Olympic bronze medalist Lange and Carranza Saroli finished 12th at the World Championships in Florida but won two races and finsihed top three in three other races, and finished fifth at the Miami World Cup regatta.
China’s Laser Radial Olympic gold and bronze medallist Lija Xiu is also now working hard on programme during which every day has to be treated like gold dust. Injuries have plagued her career and have influenced her decisions to step back from Olympic sailing for periods.
In her early years she had to have a giant-cell bone tumor removed from her leg, missing the 2004 Olympics in the Europe after a routine medical revealed the problem. She has only limited vision in her left eye and does not hear well. She has also suffered regular back trouble.
Just as she did after 2008’s bronze medal win in Qingdao, after her London gold medal success she turned her back on Olympic sailing in favour her academic career. She has only raced a small handful of times since 2012 but returned to full time this year, 12th at the Laser Radial Europeans in Grand Canaria and sixth a the Miami World Cup.
She is back working with Briton Jon Emmet who guided her to gold when the pressure was immense on a memorable and emotional last day in Weymouth & Portland.
“We just have to be really, really efficient.” Emmet highlights, “And the Princess Sofia regatta is an important setp along the way. For us the balance between training and racing is important. So we keep everything very simple. The problem, of course, is that sailing development is not linear. We had a big wobble with fitness last year, as you do with an athlete who has struggled with injuries, and so now we have a physio who travels with us.”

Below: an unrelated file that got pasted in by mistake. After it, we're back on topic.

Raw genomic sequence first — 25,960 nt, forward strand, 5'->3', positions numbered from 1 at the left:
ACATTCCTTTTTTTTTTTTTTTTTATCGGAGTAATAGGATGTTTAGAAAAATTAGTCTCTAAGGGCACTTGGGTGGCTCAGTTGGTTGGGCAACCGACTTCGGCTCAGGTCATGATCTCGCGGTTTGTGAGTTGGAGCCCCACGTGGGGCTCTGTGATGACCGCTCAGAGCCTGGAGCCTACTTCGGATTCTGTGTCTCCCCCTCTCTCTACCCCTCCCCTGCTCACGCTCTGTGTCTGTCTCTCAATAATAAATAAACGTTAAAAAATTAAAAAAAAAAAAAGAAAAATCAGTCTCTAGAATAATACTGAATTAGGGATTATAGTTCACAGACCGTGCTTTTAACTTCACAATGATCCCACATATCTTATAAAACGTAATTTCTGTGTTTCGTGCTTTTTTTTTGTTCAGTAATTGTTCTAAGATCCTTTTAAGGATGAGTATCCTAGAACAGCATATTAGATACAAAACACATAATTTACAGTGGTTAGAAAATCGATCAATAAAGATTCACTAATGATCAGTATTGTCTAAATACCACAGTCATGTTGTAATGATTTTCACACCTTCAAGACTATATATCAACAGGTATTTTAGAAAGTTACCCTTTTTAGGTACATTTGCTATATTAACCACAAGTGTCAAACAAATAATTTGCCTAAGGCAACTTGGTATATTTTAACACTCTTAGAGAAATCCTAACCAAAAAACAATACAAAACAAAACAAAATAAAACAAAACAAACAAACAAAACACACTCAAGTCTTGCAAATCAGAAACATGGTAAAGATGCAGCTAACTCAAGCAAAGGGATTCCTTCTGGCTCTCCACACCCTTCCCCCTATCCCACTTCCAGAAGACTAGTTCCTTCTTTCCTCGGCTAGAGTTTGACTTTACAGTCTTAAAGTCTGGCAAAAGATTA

Emmet continues, “But I think we are back on track but we are very, very short of time. We have to get as much as we can out of each and every day. We always talk about how we can optimise things. But when you consider that at this point in the last cycle Lily had just broken her hand and could not sail we are not so badly off. Pressure? We just ignore it as much as we can. You can only control the controllables and you can’t let yourself worry about the rest of it.”
While these two stars of Olympic sailing have triumphed over adversity it was confirmed today that Spain’s two times Olympic medallist Iker Fernandez has been forced to bow out of this Trofeo Princesa Sofia IBEROSTAR regatta. Martinez who won Olympic gold in 2004 and silver in 2008 in the 49er Class with Xabi Fernandez, suffered a knee injury in a collision with another boat early in the Nacra 17 World Championships in Clearwater, Florida. Martinez and Julia Rita could take no further part in the worlds.
An intensive rehabilitation period has followed but, although the duo has been on the water a few times since, Martinez is not fit enough. As the Spanish Olympic trials for the Nacra 17 are based on the Worlds, this regatta and the World Cup Hyeres, it seems this leaves Fernando Echavarri and Tara Pacheco (who previously crewed Martinez) a clear path to the Rio selection.
Racing at the Trofeo Princesa Sofia IBEROSTAR starts for the 10 Olympic classes on Monday.
Report by Event Media